Book Image

Managing Kubernetes Resources Using Helm - Second Edition

By : Andrew Block, Austin Dewey
Book Image

Managing Kubernetes Resources Using Helm - Second Edition

By: Andrew Block, Austin Dewey

Overview of this book

Containerization is one of the best ways to implement DevOps, and learning how to execute it effectively is an essential part of a developer’s skillset. Kubernetes is the current industry standard for container orchestration. This book will help you discover the efficiency of managing applications running on Kubernetes with Helm. Starting with a brief introduction to Helm and its impact on users working with containers and Kubernetes, you’ll delve into the primitives of Helm charts and their architecture and use cases. From there, you’ll understand how to write Helm charts in order to automate application deployment on Kubernetes and work your way toward more advanced strategies. These enterprise-ready patterns are focused on concepts beyond the basics so that you can use Helm optimally, looking at topics related to automation, application development, delivery, lifecycle management, and security. By the end of this book, you’ll have learned how to leverage Helm to build, deploy, and manage applications on Kubernetes.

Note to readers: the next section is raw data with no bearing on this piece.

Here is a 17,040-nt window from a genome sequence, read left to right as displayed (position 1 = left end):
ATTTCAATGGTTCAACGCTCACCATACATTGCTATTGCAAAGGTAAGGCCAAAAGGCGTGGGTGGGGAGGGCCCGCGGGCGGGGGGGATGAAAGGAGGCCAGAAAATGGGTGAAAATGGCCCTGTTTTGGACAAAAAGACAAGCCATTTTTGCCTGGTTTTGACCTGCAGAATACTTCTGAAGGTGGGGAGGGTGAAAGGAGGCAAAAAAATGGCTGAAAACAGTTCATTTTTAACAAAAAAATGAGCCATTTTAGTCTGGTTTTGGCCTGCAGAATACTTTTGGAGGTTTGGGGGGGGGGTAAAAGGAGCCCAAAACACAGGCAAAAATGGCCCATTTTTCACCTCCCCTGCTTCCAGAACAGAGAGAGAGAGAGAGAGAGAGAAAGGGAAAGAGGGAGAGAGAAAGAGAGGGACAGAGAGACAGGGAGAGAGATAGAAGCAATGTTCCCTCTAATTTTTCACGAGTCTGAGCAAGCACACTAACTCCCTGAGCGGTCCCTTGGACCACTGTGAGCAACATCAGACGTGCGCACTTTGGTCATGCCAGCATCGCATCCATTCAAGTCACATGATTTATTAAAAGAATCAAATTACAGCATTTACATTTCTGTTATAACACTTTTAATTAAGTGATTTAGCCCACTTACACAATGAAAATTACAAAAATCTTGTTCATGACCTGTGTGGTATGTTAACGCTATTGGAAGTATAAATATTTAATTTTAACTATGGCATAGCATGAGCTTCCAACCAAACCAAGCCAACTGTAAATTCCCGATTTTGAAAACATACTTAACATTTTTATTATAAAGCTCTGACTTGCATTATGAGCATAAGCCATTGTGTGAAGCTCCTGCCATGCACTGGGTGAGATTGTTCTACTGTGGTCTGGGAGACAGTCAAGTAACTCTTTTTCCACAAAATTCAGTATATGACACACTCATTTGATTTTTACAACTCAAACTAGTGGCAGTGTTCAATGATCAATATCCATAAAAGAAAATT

Table of Contents (18 chapters)
Part 1: Introduction and Setup
Part 2: Helm Chart Development
Part 3: Advanced Deployment Patterns

Understanding the YAML format

YAML Ain’t Markup Language (YAML) is a file format used to create human-readable configuration. It is the file format most used to configure Kubernetes resources and is also the format used for many of the files in Helm charts.

YAML files follow a key-value format to declare configuration. Let’s explore the YAML key-value construct.

Defining key-value pairs

One of the most basic examples of a YAML key-value pair is shown here:

name: LearnHelm

In the preceding example, the name key is given a LearnHelm value. In YAML, keys and values are separated by a colon (:). Characters written to the left of the colon represent the key, while characters written to the right of the colon represent the value.

Spacing matters in YAML format. The following line does not constitute a valid key-value pair:


Note that a space is missing between the colon and the LearnHelm string. This would result in a parsing error. A...